It's great to be back. I hope you guys enjoyed your time off. I really don't have a whole lot to start off with. We're certainly excited for the season. We had a good spring. We came out of it pretty healthy. Unfortunately, the worm turned a little bit the last couple of days. Yesterday really. But we're excited. We feel like we made a lot of progress in the spring. It's about just getting better every day, which is what we're looking to do. I thought yesterday's practice was terrific. You guys were here, you saw a lot of energy, a lot of enthusiasm, players getting after each other. You saw both sides of the ball make plays, which is what you're looking for. You never want to see one side of the ball dominate the practice. Sometimes it happens. Over a period of time, you want both sides of the ball to make plays. It was a good start. Let's rock and roll. So how are we doing? Who wants to go first?
Q: It sounds like it's positive news on Sterling Shepard, but do you feel the need to look for receiver help because of the injuries?
A: Historically what happens is you have runs at a position. We started camp with 11 receivers. Right away, Alex Wesley is on PUP. So now you're down to 10. Then we decide to make the claim to get [Da'Mari] Scott from Buffalo. You do that and think you're back up to 12, but you're really not and now all of a sudden, you're down to 9. The problem is it really affects the way practice operates. It affects the way Pat [Shurmur] writes the script, Pat and Mike Shula write the offensive script and everything, so it hurts. Then, what happens is you have X amount of reps. Now you have fewer people taking those reps. Consequently, the short answer is, yeah, we're going to have a workout tomorrow and we're going to do something.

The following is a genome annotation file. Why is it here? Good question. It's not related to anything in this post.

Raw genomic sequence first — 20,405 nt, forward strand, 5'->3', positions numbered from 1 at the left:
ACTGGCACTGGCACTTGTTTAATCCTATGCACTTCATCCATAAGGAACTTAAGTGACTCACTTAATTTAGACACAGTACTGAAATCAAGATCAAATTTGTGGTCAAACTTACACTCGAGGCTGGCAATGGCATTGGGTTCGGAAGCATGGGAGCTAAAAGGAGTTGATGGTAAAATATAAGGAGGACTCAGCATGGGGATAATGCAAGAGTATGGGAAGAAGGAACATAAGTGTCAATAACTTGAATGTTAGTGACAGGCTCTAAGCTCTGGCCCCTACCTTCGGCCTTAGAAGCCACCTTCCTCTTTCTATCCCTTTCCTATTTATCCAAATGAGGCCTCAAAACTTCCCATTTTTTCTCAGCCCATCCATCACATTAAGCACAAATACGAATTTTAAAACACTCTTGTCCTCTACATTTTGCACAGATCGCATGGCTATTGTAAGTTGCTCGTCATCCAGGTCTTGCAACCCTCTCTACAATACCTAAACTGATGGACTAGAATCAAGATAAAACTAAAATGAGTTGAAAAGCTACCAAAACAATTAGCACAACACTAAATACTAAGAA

Q: You're talking about guys that can help in practice, though, and not just veterans?
A: Well, who knows. We'll see. We're going to invite a couple of vets and see if they decide to come.
Q: Pat said two days ago that Daniel [Jones] has exceeded his expectations so far. What is your early evaluation of Daniel?
A: You can't take their temperature every day. Daniel had a good spring. And he had a pretty good day yesterday. It takes time. It takes time for any young kid to really be able to evaluate… you're going to evaluate him over time. You don't draft based on one game. You know what I'm saying? A college kid rushes for 350 yards, you don't draft him in the first round because of that game. You draft him because of his body of work. It's the same thing here. I don't believe in taking temperatures every day. Hopefully we're all 98.6. It happens over time is what you're looking for. We'll evaluate it, probably once a week we'll have personnel meetings. But I don't believe in every day, Roman Colosseum thumb up or thumb down, thumb sideways.
Q: For this season, what's your role in the decision on when it's Daniel's time to play? Is it your decision, or you and Pat's?
A: It's a Pat decision. Pat and I talk all the time. We talk a lot, every day. And we talk about the whole schmear. The ganze megillah. We talk about every position, we go through it. Listen, I really believe this, it doesn't make a difference who you're talking about, at the end of the day, it's going to be clear. When anything happens, you've got to, don't lock your knees and just go.
Q: With Janoris Jenkins, this year he's thrust into a mentor role. How do you think he'll handle that? He's not a very vocal guy.
A: It's really funny you say that. Yesterday he and DeAndre [Baker] are off on the side. They were spending time [together] and you could see they were talking. Rabbit was talking technique. It was something you hope to see, and first day right off the bat, we saw it. Rabbit is a good guy. He's a good person. He's a good man. He wants to win. He's not stupid. He knows that these young kids, these young corners, you know DeAndre, Sam Beal, Corey Ballentine and Julian Love, they have to grow up quick. He's more than happy to help them along.